How often have you read a book and marveled at how well the story flowed, how the descriptive imagery created a mental picture or how quickly you came to care about the characters? Drawing the reader in is not easy, yet it’s something I strive for, as do all writers.

Our characters have to be flawed, just as we all are, and yet likable. Three main tools for doing that are deep point of view, internal dialog and zippy verbal dialog.

Here’s a scene from a novella I have coming out June 27th, Those Violet Eyes.

Win is a veteran, having lost part of his leg and hearing in Iraq. He’s come back to Texas to heal, find a piece of his soul and open a ranch for children with amputee limbs. Evie can’t wait to get out of Texas and works as a waitress at a honky tonk to earn “get away” money. Win has just started working there part-time as a cook. Kiera, who helps Gus run the honky tonk, tells Evie to go back to the kitchen to introduce herself to the new cook.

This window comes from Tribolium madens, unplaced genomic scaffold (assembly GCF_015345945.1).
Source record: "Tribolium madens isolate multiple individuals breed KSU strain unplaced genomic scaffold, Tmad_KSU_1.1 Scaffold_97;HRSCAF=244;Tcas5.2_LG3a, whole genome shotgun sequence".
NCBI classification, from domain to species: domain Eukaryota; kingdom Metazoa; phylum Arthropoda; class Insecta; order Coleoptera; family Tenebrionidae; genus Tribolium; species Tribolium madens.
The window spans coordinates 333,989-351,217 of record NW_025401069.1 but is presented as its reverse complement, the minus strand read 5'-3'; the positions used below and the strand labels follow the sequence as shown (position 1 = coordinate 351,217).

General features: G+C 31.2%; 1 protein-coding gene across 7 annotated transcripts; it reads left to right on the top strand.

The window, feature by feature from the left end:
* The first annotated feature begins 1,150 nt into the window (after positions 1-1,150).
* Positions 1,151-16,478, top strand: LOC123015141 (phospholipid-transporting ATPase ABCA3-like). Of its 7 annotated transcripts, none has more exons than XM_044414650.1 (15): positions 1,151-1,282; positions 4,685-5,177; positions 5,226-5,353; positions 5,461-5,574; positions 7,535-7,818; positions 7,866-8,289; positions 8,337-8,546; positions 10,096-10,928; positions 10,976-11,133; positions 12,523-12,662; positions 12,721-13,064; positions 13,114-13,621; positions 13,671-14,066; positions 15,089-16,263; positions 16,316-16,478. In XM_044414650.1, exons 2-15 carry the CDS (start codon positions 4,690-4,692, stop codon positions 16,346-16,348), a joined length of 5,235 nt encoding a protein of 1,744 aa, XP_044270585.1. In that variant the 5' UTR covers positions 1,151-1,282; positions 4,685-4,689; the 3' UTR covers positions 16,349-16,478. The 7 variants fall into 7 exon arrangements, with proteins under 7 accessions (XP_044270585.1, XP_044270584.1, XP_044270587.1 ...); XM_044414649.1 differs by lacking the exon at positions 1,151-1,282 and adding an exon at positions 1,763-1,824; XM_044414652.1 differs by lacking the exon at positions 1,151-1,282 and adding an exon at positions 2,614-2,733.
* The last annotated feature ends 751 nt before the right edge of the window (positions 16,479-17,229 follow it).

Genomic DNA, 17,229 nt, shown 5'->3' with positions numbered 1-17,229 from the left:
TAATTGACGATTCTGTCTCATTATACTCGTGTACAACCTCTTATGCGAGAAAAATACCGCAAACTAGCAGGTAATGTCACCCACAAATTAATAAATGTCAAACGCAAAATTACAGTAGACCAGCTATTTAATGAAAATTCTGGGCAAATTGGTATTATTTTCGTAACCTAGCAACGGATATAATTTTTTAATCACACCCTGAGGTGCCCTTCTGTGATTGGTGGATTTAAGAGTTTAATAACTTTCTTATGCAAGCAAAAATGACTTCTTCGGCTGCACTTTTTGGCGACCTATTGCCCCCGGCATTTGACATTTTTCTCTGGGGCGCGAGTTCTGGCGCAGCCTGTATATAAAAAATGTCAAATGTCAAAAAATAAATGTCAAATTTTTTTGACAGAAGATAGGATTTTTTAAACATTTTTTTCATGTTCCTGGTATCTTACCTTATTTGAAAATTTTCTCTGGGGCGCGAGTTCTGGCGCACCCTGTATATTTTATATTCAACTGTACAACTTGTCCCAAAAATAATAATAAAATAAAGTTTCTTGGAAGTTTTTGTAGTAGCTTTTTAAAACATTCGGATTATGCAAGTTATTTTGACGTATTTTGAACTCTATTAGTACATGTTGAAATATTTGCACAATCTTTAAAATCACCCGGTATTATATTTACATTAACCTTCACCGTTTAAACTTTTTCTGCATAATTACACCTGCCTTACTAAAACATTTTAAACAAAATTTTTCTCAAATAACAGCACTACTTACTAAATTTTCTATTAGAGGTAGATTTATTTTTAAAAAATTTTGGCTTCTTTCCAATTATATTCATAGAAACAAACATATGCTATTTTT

Evie charged through the swinging door to the kitchen and skidded to a stop. It couldn’t be. Although his back was toward her, there was no mistaking the height and broad muscled shoulders. This mystery nephew of Gus’s was the guy who’d remarked on her eyes. Her stomach did a little twitchy dance, nerves no doubt.

She ran her suddenly damp palms over her short skirt and cleared her throat. “Excuse me. Win?”

No answer.

She took a couple steps closer and noticed he was washing vegetables under a spray of water. “Win?”

No reply.

Evie rolled her eyes and stepped behind him, tapping him on the back. The metal strainer clattered in the sink and a blur of motion barely registered before steely hands gripped her forearms. Oh my God! In a flurry of movement, he snatched her off the floor and backed her against the stainless steel counter. Cold wet hands viced her arms. Her eyes snapped wide and the air whooshed from her lungs when his body slammed into hers.

Win’s eyes were narrowed, his breathing rapid through a clenched jaw and a vein bulged in his forehead. “Don’t do that.”